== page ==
<Edition>The Novels of Jane Austen. R. W. Chapman, ed. 2nd ed. Oxford: Clarendon Press, 1926</Edition>
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<div1 type=chapter n=1>
Emma Woodhouse, handsome, clever, and rich, with
a comfortable home and happy disposition, seemed to
unite some of the best blessings of existence; and had
lived nearly twenty-one years in the world with very little
to distress or vex her.
She was the youngest of the two daughters of a most
affectionate, indulgent father, and had, in consequence of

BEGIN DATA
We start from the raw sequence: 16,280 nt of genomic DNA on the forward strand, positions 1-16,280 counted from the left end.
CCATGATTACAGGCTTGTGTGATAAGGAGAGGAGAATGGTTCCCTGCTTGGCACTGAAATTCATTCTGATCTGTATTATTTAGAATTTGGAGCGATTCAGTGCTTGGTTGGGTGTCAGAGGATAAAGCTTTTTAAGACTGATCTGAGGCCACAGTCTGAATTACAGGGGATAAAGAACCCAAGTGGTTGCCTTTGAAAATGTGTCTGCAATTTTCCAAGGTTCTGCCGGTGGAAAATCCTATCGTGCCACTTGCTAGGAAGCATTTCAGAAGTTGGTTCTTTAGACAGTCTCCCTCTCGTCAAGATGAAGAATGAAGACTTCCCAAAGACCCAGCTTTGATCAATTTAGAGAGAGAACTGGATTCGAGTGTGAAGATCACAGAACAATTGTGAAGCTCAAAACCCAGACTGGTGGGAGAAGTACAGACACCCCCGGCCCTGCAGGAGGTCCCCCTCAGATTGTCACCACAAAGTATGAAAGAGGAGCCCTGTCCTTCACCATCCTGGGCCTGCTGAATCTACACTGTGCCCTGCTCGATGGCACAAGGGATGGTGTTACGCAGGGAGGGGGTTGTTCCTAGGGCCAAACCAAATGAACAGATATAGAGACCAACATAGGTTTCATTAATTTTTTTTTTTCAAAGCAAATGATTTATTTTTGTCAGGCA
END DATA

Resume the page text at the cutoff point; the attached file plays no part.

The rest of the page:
her sister's marriage, been mistress of his house from
a very early period. Her mother had died too long ago
for her to have more than an indistinct remembrance of
her caresses, and her place had been supplied by an excellent
woman as governess, who had fallen little short of
a mother in affection.
Sixteen years had Miss Taylor been in Mr . . .